What’s next for the piece?

Mark Saltzman: We’d like a regional or New York production.

What’s been the major obstacle for you as a writer on this? What keeps you up at night?

Mark Saltzman: My first encounter with live show business was in the Catskill Mountain hotel showrooms. So I have to say, I was a little worried that I could get away with writing dialogue for British Victorians.

How did your play come to the Wyoming Theater Festival?

Mark Saltzman: Last year, I had my musical Romeo and Bernadette featured in the festival. They invited me back, and, now more knowledgeable of the audience, both the local people and the visiting theater types, I came up with something I hoped would please everyone. “Alice” is one of those universals.

What else are you working on?

Mark Saltzman: I’ll only get a brief time to recover from Wyoming, then I’ll be heading to Chicago for the opening of a rock musical I wrote with Berton Averre and Rob Meurer. It’s a 1960s speedway comedy called Helldrivers of Daytona. A long way from Oxford, so it’ll be more motorheads than Brideshead.


WyoTF artistic director DannyLee Hodnett (Photo by H Michael Roberts)

WyoTF artistic director DannyLee Hodnett (Photo by H Michael Roberts)

Five fast questions for Wyoming Theater Festival artistic director DannyLee Hodnett.

Who founded the festival? 

DannyLee Hodnett: I founded it with the help of local community organizations such as the Chamber of Commerce, Sheridan Travel & Tourism, Sheridan College, and the like.

Is it accurate to say the mission includes fully produced productions and developmental productions of new works?

DannyLee Hodnett: Our mission is focused on developing new work and revitalizing works which, although they have been produced, would still benefit from an intensive development experience. We do, however, produce some work outside of that range. For example, Ring of Fire is being produced because it is a huge audience draw and Lucky Stiff is being produced by a company made up of junior and high school age kids as a part of our educational outreach efforts.

The WYO Theater in Sheridan, WY.

The WYO Theater in Sheridan, WY.

How many venues are within the WYO Theater complex?

DannyLee Hodnett: There are two venues within the WYO Theater. One is Sophie’s Stage, a historic vaudeville stage with a house of 483 seats. The other is the two-year-old Mars Theater, a flexible black box space which seats 50-125, depending on its configuration. This season, it seats 85.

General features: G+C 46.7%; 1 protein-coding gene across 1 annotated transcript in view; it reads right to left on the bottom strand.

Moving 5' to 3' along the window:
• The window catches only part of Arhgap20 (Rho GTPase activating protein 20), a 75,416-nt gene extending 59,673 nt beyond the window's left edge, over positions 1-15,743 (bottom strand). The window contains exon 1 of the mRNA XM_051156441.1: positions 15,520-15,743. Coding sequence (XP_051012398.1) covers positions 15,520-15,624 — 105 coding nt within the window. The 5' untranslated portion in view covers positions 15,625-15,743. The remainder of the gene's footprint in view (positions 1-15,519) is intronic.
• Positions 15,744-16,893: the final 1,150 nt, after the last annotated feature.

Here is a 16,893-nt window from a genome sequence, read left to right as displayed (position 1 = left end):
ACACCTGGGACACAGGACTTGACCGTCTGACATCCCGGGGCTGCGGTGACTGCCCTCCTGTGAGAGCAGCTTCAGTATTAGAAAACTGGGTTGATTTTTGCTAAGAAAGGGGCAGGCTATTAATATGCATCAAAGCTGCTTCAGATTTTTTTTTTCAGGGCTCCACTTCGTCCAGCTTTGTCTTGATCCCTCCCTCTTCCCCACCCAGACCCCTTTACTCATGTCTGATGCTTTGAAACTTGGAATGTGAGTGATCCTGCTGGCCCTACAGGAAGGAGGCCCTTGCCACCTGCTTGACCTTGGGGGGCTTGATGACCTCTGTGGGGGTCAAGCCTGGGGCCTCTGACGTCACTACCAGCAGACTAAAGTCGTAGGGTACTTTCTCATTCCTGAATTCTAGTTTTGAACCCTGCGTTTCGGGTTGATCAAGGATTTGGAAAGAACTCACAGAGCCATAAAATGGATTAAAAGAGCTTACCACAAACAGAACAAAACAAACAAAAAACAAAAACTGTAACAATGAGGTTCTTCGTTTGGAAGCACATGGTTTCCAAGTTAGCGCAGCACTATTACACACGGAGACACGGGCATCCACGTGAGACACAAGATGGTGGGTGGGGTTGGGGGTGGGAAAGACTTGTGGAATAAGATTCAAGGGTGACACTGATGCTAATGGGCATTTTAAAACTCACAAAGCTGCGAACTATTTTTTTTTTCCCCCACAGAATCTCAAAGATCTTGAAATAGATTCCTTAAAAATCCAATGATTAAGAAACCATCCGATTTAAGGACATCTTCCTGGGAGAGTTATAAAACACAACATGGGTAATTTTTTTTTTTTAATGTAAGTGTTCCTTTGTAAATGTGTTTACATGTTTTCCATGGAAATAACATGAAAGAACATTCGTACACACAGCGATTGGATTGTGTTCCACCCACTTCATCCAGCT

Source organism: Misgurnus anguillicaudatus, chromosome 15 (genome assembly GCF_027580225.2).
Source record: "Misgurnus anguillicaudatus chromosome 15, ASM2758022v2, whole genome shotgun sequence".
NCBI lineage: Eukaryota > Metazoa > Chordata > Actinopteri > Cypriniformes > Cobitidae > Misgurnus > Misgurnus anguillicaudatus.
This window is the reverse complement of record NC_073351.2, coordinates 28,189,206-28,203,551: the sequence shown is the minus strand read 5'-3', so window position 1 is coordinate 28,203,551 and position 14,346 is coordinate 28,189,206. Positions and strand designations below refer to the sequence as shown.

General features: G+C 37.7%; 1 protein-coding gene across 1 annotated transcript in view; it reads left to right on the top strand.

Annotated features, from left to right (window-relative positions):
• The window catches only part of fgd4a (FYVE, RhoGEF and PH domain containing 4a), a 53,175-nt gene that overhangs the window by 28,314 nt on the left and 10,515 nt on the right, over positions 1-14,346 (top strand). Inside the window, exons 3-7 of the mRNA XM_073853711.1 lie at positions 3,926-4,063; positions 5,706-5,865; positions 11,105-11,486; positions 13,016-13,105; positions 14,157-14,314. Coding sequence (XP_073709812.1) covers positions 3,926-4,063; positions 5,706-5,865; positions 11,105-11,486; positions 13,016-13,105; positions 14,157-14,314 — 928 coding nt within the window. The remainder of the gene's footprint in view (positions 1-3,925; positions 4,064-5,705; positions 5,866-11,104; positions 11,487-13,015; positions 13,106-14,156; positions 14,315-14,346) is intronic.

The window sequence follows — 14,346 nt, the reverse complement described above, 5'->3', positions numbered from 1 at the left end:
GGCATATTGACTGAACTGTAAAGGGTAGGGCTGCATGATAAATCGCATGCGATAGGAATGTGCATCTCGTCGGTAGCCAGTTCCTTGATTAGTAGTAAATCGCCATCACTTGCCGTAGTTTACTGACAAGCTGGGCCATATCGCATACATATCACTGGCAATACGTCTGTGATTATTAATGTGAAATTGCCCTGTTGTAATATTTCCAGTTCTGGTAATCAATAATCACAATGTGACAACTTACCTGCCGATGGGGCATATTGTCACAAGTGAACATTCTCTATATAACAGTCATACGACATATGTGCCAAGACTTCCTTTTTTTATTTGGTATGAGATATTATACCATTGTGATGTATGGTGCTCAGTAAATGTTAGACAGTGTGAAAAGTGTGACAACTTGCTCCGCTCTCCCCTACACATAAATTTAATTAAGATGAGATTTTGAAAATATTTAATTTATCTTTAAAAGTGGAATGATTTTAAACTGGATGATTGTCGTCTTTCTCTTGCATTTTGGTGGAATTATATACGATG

Do all shows work under an Equity contract? 

DannyLeeHodnett: Each [non-student] show gets at least two AEA contracts. Cast of Thousands is a one-man show, so I guess that show only gets one AEA contract if you want to get technical.

The festival is not-for-profit? 

DannyLee Hodnett: The festival benefits from a partnership with Sheridan College. The college is our fiscal agent, so we have the same tax exempt status they do. Donations to the festival are tax deductible. We are funded by a mix of local, state, and federal grants as well as benefiting donations from generous individuals and from businesses and organizations.

Here’s how the organization characterizes itself: “The Wyoming Theater Festival (WyoTF) is an immersive theater experience connecting playwrights, players and community in fostering the evolution of new and revitalized theatrical works. At the WyoTF, you will see the next big play before it becomes the next big play in New York, Chicago, Los Angeles, and beyond. Our audiences rub shoulders with professional actors, directors, and playwrights from around the nation in a series of performances, backstage tours, discussions, workshops, lectures, readings, gatherings – a full program of attractions to engage, delight, and stimulate theater fans. The Wyoming Theater Festival — launching tomorrow’s plays today from one of the most beautiful landscapes in the West!”